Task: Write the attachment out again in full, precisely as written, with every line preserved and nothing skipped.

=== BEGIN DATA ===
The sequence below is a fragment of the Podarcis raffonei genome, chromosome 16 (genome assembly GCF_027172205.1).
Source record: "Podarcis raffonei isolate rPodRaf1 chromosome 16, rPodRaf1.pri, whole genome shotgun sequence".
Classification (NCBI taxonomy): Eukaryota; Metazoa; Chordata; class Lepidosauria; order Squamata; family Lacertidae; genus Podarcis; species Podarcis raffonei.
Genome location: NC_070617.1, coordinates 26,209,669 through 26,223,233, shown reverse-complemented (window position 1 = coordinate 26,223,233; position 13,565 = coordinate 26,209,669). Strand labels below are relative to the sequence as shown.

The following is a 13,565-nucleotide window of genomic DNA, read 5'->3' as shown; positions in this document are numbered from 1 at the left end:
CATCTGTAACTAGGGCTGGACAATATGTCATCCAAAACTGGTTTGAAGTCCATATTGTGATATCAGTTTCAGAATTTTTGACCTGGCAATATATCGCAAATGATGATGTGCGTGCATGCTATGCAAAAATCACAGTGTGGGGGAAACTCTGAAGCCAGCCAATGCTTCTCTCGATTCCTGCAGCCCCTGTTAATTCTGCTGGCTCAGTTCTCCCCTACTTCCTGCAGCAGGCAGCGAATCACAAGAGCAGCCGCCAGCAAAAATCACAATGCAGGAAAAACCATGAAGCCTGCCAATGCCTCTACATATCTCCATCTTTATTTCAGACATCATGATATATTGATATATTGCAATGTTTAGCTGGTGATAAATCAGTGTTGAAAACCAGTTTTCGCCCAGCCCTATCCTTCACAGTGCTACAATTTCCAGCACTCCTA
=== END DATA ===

The sequence below is a fragment of the Podarcis raffonei genome, chromosome 16 (genome assembly GCF_027172205.1).
Source record: "Podarcis raffonei isolate rPodRaf1 chromosome 16, rPodRaf1.pri, whole genome shotgun sequence".
Classification (NCBI taxonomy): Eukaryota; Metazoa; Chordata; class Lepidosauria; order Squamata; family Lacertidae; genus Podarcis; species Podarcis raffonei.
Genome location: NC_070617.1, coordinates 26,209,669 through 26,223,233, shown reverse-complemented (window position 1 = coordinate 26,223,233; position 13,565 = coordinate 26,209,669). Strand labels below are relative to the sequence as shown.

The following is a 13,565-nucleotide window of genomic DNA, read 5'->3' as shown; positions in this document are numbered from 1 at the left end:
CATCTGTAACTAGGGCTGGACAATATGTCATCCAAAACTGGTTTGAAGTCCATATTGTGATATCAGTTTCAGAATTTTTGACCTGGCAATATATCGCAAATGATGATGTGCGTGCATGCTATGCAAAAATCACAGTGTGGGGGAAACTCTGAAGCCAGCCAATGCTTCTCTCGATTCCTGCAGCCCCTGTTAATTCTGCTGGCTCAGTTCTCCCCTACTTCCTGCAGCAGGCAGCGAATCACAAGAGCAGCCGCCAGCAAAAATCACAATGCAGGAAAAACCATGAAGCCTGCCAATGCCTCTACATATCTCCATCTTTATTTCAGACATCATGATATATTGATATATTGCAATGTTTAGCTGGTGATAAATCAGTGTTGAAAACCAGTTTTCGCCCAGCCCTATCCTTCACAGTGCTACAATTTCCAGCACTCCTA